Visitation up and down at North Dakota’s top tourist spot

BISMARCK, N.D. – Visitation to North Dakota’s No. 1 tourist attraction fell last year, but it wasn’t all because of the coronavirus pandemic.

Theodore Roosevelt National Park saw about 558,000 visitors in 2020, the fewest since 2013. Visitation fell 20% from 2019, but some months last year spiked substantially over the previous year — including December, which saw a 173% jump. Visitation is measured in an algorithm counting people who stop in visitor centres combined with an average of people in vehicles.

Park Superintendent Wendy Ross sees “so many variables, especially this past year.”

“I don’t put much stock in the fact that we were down 20%; in fact, I’m a little surprised we weren’t down more, but it was a very busy year. It felt like a ‘normal’ year,” Ross said. Annual visitation averaged about 700,000 people from 2015-19.

The emerging pandemic and reduced oil and gas activity likely brought more people to the park in February, March and April, according to Ross. Visitation in February and March leapt 253% and 106%, respectively, over the same months in 2019, The Bismarck Tribune reported.

Former U.S. Interior Secretary David Bernhardt in March temporarily suspended all national park entrance fees to support social distancing and to ease people’s access to the outdoors in the early months of the pandemic.

“I’m sure that contributed,” Ross said.

She also points to low gas prices in North Dakota, which were down to $1.63 per gallon at one point last spring and averaged $2.02 from February to August.

The park also had good weather and warm winter temperatures, she added. As recently as Jan. 1, a man who came from Georgia hiked the park’s petrified forest trail in short sleeves, she said.

Summer visitation was down about 17% for June, July and August, but still was “extremely high,” Ross said. The park’s South Unit visitor centre saw 1,400 to 1,800 people per day.

The park did see some closures in 2020. For several weeks last spring, it was closed for health and safety amid more visitation than the park’s small staff could handle, and to prepare for summer.

For much of the year, the park’s campgrounds also were closed while awaiting new restroom facilities, which were delayed due to supply chain issues amid the pandemic but were installed late last year. Campgrounds are open now. Ross said the closure might have contributed to the lower visitation, but the park also promoted backcountry camping.

Several miles of the park’s South Unit scenic loop drive have been closed for close to two years due to road failures, including a slump due to erosion. Motorists must drive out and back from Badlands Overlook in the South Unit.

Repairs to the 6-mile stretch of road are estimated to cost $39 million; they’re prioritized for funding from the federal Restore Our Parks Act of 2020.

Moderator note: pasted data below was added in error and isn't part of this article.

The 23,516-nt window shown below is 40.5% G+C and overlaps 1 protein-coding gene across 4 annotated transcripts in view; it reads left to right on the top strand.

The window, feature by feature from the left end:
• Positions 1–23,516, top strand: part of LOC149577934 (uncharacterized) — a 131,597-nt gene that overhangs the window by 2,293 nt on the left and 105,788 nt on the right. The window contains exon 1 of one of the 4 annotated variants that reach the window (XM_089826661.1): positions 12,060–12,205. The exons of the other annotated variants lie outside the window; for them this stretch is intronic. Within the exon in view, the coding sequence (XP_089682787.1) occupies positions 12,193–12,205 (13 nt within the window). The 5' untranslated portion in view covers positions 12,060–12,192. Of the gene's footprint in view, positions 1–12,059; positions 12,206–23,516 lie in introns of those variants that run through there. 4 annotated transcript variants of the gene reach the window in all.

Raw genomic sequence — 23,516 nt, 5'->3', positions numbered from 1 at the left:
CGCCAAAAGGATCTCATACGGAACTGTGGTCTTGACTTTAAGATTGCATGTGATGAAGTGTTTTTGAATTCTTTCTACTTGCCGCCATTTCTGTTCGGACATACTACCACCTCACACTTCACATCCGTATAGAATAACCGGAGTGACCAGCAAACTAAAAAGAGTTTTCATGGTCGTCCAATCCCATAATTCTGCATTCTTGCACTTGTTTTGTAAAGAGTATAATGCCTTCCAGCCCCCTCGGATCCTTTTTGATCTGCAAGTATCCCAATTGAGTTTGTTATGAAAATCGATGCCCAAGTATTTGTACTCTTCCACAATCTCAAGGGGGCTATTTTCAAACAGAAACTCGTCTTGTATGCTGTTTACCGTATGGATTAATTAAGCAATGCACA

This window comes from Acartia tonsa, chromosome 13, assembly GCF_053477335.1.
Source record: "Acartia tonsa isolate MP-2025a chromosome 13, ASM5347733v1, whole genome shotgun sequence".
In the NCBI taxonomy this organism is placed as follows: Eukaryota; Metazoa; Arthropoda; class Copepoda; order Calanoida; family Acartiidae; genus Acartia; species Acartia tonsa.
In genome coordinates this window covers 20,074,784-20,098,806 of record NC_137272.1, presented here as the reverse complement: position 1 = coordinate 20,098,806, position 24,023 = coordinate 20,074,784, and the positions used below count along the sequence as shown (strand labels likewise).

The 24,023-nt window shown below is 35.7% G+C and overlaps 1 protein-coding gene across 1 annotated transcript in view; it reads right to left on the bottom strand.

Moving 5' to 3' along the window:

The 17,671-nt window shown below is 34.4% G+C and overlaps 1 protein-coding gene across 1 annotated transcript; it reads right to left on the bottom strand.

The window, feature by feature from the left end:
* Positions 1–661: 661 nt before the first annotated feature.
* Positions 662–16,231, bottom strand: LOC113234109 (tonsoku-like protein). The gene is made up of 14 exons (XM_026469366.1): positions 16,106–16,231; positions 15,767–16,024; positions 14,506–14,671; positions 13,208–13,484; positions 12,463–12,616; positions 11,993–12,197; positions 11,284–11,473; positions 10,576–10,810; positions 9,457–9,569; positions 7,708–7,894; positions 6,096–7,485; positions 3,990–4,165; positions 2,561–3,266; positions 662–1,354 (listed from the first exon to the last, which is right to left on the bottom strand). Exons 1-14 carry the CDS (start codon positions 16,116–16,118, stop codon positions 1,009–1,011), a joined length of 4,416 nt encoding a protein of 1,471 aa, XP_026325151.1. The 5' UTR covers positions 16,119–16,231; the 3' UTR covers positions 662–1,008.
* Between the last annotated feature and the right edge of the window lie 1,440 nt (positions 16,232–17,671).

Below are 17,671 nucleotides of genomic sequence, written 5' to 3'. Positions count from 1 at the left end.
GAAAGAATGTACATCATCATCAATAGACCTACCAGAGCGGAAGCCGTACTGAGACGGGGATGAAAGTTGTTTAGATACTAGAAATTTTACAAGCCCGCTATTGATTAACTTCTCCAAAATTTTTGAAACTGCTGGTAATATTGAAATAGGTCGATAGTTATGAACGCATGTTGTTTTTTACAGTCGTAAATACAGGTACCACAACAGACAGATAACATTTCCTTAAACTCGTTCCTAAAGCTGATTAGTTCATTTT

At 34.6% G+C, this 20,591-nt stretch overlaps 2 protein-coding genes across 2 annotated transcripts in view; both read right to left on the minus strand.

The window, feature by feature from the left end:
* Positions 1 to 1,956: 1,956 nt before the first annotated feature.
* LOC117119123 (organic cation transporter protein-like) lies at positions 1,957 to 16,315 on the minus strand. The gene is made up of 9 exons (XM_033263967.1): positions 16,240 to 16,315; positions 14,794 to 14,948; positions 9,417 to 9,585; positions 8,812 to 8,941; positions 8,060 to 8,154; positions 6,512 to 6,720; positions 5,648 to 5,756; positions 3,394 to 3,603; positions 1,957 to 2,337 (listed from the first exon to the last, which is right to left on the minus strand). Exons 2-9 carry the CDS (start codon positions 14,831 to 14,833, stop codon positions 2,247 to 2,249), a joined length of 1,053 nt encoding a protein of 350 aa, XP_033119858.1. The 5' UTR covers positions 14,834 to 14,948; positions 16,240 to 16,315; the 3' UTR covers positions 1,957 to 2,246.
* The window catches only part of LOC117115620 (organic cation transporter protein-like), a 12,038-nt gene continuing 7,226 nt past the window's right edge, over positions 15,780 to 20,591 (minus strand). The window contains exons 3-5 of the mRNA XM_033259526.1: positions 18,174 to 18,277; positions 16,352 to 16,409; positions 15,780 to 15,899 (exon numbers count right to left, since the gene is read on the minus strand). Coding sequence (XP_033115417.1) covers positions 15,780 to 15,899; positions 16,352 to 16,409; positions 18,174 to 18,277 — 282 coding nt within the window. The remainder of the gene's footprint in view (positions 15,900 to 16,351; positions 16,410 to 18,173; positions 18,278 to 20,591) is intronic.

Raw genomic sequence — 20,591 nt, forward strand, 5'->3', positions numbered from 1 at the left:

The park held no evening programs or nature hikes due to the pandemic but did do outreach with schools through distance learning and outside activities.

Ross sees 2021 shaping up to be a “really good year,” with the planned Theodore Roosevelt Presidential Library having “piqued people’s interest,” and people continuing national park tours they began amid the pandemic.

Locals also have “reconnected” with the park, she said, and the Maah Daah Hey Trail, which threads the Badlands, also draws visitors.

“People are looking for activity right now,” Ross said. “They’re looking for different things to do in the outdoors, beautiful places to go, and if you have the services and you are adhering to those (federal pandemic) guidelines providing a safe experience for people, people are going to come.”



Throughout the pandemic, the park followed state and federal coronavirus public health guidance. It has had no COVID-19 cases among staff, “which is remarkable,” Ross said.

Visitation last month is up 226% from January 2020.

The park has consistently been the state’s top tourist attraction, partly due to the number of nonresident visitors, state Tourism Division Director Sara Otte Coleman said.

In 2019, the most recent figures available, park visitors spent $44.3 million, 98.7% of which was from nonlocal visitors for expenses such as lodging, restaurants, gas and retail.

Otte Coleman expects 2020 spending fell, which she attributes at least in part to the park’s spring closure and campground closure.

She pointed out that state parks saw record numbers for camping. North Dakota has “owned that safe, worry-free, uncrowded adventure,” she said.

“We haven’t reinvented ourselves so that we’re pandemic-friendly. This is true to our core and it’s what we have,” she said.

Retail last year was down about 20% at the Western Edge Books, Artwork, Music business in Medora, owner Doug Ellison said. But his and his wife’s Amble Inn managed to keep its five rooms full last year, he added.

“We weren’t sure we were going to have a summer season at all last year, so we were just happy to get what we got, I guess,” Ellison said.

“The big dynamic that was missing” was Canadian visitors, due to the pandemic-related international border closure, he said. Otherwise, the mixture of visitors was typical of in- and out-of-state, he said.

He’s joked with bookstore visitors that 2020 “was one for the history books, but I sort of think we’re all tired of making history and we need a break.”